New legislation could extend Boeing MAX 7, MAX 10 certification deadline

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A United States Senator has drafted new legislation proposing an extension of the certification deadline for the Boeing 737 MAX 7 and the 737 MAX 10. 

If accepted, the new proposal drawn up by the US Senator for Washington Maria Cantwell could make an exception for Boeing and remove the deadline in a 2020 law following which the manufacturer could be required to implement substantial changes on the flight crew alerting system on its both MAX 7 and MAX 10 planes before it gets certified for serving commercial passenger flights.   

Following the terms of the proposal, Boeing is required to make flight safety improvements related to an enhanced angle of attack (AOA) on both aircraft models as well as to “shut off stall warnings and overspeed alerts”, according to the proposal summary seen by Reuters on November 30, 2022.  

As the proposal applies to all variants in the Boeing 737 MAX family, the manufacturer is also being asked to cover the costs of the retrofit for all existing MAX planes in service and complete the work within two or three years. The proposal will remove the certification deadline for two MAX models, the Senator was quoted as saying by The Seattle Times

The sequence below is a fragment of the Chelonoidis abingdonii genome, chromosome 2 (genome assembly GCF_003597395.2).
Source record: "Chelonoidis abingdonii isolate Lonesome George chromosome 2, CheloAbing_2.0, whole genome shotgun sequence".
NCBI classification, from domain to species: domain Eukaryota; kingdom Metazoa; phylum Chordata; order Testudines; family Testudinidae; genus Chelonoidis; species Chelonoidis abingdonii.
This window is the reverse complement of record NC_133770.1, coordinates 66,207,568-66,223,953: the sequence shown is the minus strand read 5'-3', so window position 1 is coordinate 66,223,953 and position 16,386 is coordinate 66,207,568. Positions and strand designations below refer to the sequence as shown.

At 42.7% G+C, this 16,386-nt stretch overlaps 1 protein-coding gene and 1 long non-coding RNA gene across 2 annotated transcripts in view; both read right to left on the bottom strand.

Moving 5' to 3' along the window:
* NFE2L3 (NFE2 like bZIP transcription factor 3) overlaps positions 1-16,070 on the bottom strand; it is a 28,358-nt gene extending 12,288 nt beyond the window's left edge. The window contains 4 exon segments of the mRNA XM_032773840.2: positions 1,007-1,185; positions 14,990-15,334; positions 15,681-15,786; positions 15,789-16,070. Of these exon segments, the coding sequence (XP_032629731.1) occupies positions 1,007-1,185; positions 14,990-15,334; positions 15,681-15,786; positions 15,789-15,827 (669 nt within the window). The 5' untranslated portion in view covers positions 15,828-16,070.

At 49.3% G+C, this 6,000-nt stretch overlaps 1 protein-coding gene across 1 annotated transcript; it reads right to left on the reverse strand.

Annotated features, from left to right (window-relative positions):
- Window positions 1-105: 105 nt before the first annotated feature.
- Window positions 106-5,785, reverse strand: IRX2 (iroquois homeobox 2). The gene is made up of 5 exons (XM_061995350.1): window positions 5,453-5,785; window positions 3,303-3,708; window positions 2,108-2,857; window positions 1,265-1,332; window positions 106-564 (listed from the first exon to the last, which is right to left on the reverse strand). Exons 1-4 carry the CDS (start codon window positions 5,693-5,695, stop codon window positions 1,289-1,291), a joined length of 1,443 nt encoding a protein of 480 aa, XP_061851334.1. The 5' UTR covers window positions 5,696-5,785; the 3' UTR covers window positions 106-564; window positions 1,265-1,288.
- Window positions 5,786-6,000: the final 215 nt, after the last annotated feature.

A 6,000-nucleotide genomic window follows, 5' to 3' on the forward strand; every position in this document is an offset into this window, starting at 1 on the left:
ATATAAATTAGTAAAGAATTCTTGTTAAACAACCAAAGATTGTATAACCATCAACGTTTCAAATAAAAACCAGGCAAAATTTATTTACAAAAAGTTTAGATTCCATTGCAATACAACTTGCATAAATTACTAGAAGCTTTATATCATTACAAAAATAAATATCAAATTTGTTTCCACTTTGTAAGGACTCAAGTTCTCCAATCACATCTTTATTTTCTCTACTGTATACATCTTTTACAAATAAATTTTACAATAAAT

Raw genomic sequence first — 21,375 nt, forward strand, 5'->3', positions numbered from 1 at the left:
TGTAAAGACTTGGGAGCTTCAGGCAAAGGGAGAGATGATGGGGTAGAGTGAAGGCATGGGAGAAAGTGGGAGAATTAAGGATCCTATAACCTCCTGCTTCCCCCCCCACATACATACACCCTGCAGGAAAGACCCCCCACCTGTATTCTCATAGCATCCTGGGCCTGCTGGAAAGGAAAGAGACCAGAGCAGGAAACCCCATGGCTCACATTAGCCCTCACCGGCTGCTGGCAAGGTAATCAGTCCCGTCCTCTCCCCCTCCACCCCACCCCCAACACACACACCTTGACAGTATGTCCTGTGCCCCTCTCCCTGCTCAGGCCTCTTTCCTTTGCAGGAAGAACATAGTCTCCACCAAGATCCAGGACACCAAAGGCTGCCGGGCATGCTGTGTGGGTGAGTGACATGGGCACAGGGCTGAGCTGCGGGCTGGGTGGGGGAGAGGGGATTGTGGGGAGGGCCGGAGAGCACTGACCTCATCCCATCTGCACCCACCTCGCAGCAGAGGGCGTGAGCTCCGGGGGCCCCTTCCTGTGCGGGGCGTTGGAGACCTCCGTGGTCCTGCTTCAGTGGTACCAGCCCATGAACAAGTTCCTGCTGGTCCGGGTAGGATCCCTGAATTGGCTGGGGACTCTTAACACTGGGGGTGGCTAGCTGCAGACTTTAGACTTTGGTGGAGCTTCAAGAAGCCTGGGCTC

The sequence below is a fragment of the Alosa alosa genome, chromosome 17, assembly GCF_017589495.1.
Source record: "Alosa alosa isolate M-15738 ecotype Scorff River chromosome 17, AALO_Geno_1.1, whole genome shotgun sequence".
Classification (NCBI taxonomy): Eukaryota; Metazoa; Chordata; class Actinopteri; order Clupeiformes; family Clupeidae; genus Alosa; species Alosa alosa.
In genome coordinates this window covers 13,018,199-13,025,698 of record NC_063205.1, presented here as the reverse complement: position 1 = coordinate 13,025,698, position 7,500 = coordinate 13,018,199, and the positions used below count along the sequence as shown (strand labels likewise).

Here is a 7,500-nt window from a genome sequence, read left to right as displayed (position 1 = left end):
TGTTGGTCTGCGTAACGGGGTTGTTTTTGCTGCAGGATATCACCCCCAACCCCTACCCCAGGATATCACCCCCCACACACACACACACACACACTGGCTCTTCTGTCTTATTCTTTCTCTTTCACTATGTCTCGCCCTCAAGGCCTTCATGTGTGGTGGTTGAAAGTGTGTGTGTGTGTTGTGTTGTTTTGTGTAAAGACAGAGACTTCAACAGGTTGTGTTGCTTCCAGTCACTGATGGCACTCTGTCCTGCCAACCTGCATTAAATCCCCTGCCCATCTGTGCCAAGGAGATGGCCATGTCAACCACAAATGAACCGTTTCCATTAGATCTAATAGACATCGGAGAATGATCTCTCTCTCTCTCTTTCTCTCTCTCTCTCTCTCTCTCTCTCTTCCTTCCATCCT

Earlier in November 2022, the Federal Aviation Administration (FAA) reaffirmed that the Boeing 737 MAX-7, the smallest variant in the 737 MAX family, would not be certified in 2022, with the aircraft now potentially getting the stamp of approval in 2023.  

At the time the FAA’s acting administrator Billy Nolen said that “it did not appear” that the plane would get its certification by the end of the year. Boeing had previously hoped the 737 MAX-7 would be approved by the FAA in 2022. 

Following the new law, from December 31, 2022, all planes must be fitted with modern alert systems that comply with the Aircraft Certification, Safety and Accountability Act (ACSAA). Unless the FAA agrees to the exemption, it is likely that both the 737 MAX 7 and the 737 MAX 10 will encounter significant delays. 


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